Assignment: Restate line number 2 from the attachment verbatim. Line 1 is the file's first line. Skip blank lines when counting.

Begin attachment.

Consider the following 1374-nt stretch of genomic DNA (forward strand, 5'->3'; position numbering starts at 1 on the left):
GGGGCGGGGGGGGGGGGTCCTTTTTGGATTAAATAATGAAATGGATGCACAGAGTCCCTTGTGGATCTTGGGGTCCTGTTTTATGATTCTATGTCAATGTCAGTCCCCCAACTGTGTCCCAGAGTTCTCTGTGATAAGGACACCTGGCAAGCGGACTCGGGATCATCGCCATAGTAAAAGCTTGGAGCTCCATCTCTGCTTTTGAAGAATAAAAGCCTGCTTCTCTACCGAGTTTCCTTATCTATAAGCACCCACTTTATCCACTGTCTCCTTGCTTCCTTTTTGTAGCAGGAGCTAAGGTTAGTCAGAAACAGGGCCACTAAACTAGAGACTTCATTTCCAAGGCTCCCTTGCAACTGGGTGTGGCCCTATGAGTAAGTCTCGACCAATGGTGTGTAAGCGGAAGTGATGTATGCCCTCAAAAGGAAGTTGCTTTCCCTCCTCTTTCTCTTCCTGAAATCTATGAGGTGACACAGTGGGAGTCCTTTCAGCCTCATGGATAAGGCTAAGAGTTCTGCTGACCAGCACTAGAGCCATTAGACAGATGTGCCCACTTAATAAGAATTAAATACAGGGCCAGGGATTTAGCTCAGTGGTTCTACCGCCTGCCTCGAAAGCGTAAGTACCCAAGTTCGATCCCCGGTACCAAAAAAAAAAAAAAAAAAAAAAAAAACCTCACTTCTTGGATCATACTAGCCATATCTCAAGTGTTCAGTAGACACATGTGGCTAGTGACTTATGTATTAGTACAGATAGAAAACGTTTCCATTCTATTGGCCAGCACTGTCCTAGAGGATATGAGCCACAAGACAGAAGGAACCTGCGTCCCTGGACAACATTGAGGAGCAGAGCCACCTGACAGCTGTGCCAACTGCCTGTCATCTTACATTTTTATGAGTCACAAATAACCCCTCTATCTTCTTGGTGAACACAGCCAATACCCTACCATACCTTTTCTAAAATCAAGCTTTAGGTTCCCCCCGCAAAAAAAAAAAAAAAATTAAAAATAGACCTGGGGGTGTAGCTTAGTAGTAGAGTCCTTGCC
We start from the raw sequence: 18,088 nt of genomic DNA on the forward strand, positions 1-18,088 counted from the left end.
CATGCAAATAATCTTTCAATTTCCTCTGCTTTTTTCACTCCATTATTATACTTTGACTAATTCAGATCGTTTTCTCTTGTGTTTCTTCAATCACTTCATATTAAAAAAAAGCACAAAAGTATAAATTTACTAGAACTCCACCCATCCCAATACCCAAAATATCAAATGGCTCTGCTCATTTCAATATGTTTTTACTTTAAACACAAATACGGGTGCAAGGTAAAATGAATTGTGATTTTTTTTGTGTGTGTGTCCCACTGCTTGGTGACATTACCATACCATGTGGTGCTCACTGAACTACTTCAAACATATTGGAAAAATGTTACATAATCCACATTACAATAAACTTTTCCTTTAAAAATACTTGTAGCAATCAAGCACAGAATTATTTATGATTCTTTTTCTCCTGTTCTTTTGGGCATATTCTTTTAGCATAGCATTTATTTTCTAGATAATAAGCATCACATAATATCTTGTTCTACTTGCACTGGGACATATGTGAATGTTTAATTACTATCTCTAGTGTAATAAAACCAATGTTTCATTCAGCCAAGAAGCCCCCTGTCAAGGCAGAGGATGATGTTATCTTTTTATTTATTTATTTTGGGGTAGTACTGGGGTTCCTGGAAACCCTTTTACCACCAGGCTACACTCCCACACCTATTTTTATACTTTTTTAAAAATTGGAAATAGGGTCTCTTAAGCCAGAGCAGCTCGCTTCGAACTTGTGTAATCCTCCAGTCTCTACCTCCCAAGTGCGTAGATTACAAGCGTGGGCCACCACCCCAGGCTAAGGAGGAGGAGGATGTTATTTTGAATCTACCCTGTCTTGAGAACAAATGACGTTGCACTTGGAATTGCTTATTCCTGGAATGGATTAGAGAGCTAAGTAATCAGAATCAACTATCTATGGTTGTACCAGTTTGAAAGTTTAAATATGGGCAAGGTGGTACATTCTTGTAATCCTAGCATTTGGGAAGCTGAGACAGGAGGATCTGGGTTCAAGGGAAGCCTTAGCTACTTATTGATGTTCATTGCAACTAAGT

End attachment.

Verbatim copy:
GGGGCGGGGGGGGGGGGTCCTTTTTGGATTAAATAATGAAATGGATGCACAGAGTCCCTTGTGGATCTTGGGGTCCTGTTTTATGATTCTATGTCAATGTCAGTCCCCCAACTGTGTCCCAGAGTTCTCTGTGATAAGGACACCTGGCAAGCGGACTCGGGATCATCGCCATAGTAAAAGCTTGGAGCTCCATCTCTGCTTTTGAAGAATAAAAGCCTGCTTCTCTACCGAGTTTCCTTATCTATAAGCACCCACTTTATCCACTGTCTCCTTGCTTCCTTTTTGTAGCAGGAGCTAAGGTTAGTCAGAAACAGGGCCACTAAACTAGAGACTTCATTTCCAAGGCTCCCTTGCAACTGGGTGTGGCCCTATGAGTAAGTCTCGACCAATGGTGTGTAAGCGGAAGTGATGTATGCCCTCAAAAGGAAGTTGCTTTCCCTCCTCTTTCTCTTCCTGAAATCTATGAGGTGACACAGTGGGAGTCCTTTCAGCCTCATGGATAAGGCTAAGAGTTCTGCTGACCAGCACTAGAGCCATTAGACAGATGTGCCCACTTAATAAGAATTAAATACAGGGCCAGGGATTTAGCTCAGTGGTTCTACCGCCTGCCTCGAAAGCGTAAGTACCCAAGTTCGATCCCCGGTACCAAAAAAAAAAAAAAAAAAAAAAAAAACCTCACTTCTTGGATCATACTAGCCATATCTCAAGTGTTCAGTAGACACATGTGGCTAGTGACTTATGTATTAGTACAGATAGAAAACGTTTCCATTCTATTGGCCAGCACTGTCCTAGAGGATATGAGCCACAAGACAGAAGGAACCTGCGTCCCTGGACAACATTGAGGAGCAGAGCCACCTGACAGCTGTGCCAACTGCCTGTCATCTTACATTTTTATGAGTCACAAATAACCCCTCTATCTTCTTGGTGAACACAGCCAATACCCTACCATACCTTTTCTAAAATCAAGCTTTAGGTTCCCCCCGCAAAAAAAAAAAAAAAATTAAAAATAGACCTGGGGGTGTAGCTTAGTAGTAGAGTCCTTGCC